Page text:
Ustekinumab, a human interleukin 12/23 monoclonal antibody, for psoriatic arthritis: randomised, double-blind, placebo-controlled, crossover trial.
Author(s): Gottlieb A, Menter A, Mendelsohn A, Shen YK, Li S, Guzzo C, Fretzin S, Kunynetz R, Kavanaugh A
Affiliation(s): Tufts Medical Center, Boston, MA, USA.
Publication date & source: 2009-02-21, Lancet., 373(9664):633-40. Epub 2009 Feb 11.
Publication type: Multicenter Study; Randomized Controlled Trial; Research Support, Non-U.S. Gov't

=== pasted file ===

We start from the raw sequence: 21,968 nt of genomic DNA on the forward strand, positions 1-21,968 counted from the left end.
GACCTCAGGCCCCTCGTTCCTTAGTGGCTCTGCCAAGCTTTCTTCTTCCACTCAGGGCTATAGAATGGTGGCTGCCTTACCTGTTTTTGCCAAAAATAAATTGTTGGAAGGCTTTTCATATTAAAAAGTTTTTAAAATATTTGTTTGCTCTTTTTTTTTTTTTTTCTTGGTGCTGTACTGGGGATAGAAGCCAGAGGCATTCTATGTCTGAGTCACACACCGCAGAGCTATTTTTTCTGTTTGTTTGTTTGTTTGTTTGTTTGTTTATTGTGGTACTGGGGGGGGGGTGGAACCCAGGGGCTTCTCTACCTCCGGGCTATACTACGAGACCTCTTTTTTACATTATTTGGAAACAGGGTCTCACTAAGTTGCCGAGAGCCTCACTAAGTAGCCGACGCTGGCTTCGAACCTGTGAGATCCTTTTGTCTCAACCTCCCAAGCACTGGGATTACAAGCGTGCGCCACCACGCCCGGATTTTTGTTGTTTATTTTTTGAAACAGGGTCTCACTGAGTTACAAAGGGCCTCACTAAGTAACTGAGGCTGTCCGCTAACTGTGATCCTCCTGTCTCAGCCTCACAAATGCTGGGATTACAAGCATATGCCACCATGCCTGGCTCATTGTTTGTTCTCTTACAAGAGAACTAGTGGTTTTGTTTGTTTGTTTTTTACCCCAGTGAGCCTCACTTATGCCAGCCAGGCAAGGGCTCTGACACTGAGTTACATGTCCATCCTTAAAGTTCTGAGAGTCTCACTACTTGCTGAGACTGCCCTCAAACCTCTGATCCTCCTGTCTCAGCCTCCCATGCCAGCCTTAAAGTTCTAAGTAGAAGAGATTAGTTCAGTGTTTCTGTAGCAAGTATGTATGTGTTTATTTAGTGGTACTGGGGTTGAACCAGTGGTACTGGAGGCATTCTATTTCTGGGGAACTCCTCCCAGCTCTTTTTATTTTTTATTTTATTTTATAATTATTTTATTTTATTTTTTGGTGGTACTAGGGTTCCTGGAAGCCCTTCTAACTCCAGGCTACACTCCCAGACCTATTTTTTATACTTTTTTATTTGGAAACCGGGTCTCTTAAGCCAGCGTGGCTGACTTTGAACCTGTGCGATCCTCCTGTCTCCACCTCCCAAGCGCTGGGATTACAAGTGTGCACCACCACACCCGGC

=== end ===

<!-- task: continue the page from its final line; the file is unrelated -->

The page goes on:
BACKGROUND: Since some patients with psoriatic arthritis do not respond to typical drug treatments, alternatives are needed. Findings suggest that interleukins 12 and 23 might affect clinical symptoms and pathological joint changes of psoriatic arthritis. Ustekinumab is a human monoclonal antibody that inhibits receptor-binding of these cytokines. We aimed to assess the efficacy and safety of ustekinumab for psoriatic arthritis in this phase II study. METHODS: We undertook a double-blind, randomised, placebo-controlled, crossover study at 24 sites in North America and Europe. Patients with active psoriatic arthritis were randomly allocated via interactive voice response system to either ustekinumab (90 mg or 63 mg) every week for 4 weeks (weeks 0-3) followed by placebo at weeks 12 and 16 (n=76; Group 1) or placebo (weeks 0-3) and ustekinumab (63 mg) at weeks 12 and 16 (n=70; Group 2). The first 12 weeks of the study were placebo-controlled. Masking was maintained to week 16, and patients were followed up to week 36 [corrected]. The primary endpoint was ACR20 response at week 12. Analysis was by intention to treat. This trial is registered with ClinicalTrials.gov, number NCT00267956. FINDINGS: At week 12, 32 (42%) patients in Group 1 and ten (14%) in Group 2 achieved the primary endpoint (difference 28% [95% CI 14.0-41.6]; p=0.0002). Of 124 (85%) participants with psoriasis affecting 3% or more body surface area, 33 of 63 (52%) in Group 1 and three of 55 (5%) in Group 2 had a 75% or greater improvement in psoriasis area and severity index score at week 12 (47% [33.2-60.6]; p<0.0001). During the placebo-controlled period (weeks 0-12), adverse events arose in 46 (61%) patients in Group 1 and 44 (63%) in Group 2; serious adverse events were recorded in three (4%) Group 2 patients (none in Group 1). INTERPRETATION: Ustekinumab significantly reduced signs and symptoms of psoriatic arthritis and diminished skin lesions compared with placebo, and the drug was well tolerated. Larger and longer term studies are needed to further characterise ustekinumab efficacy and safety for treatment of psoriatic arthritis.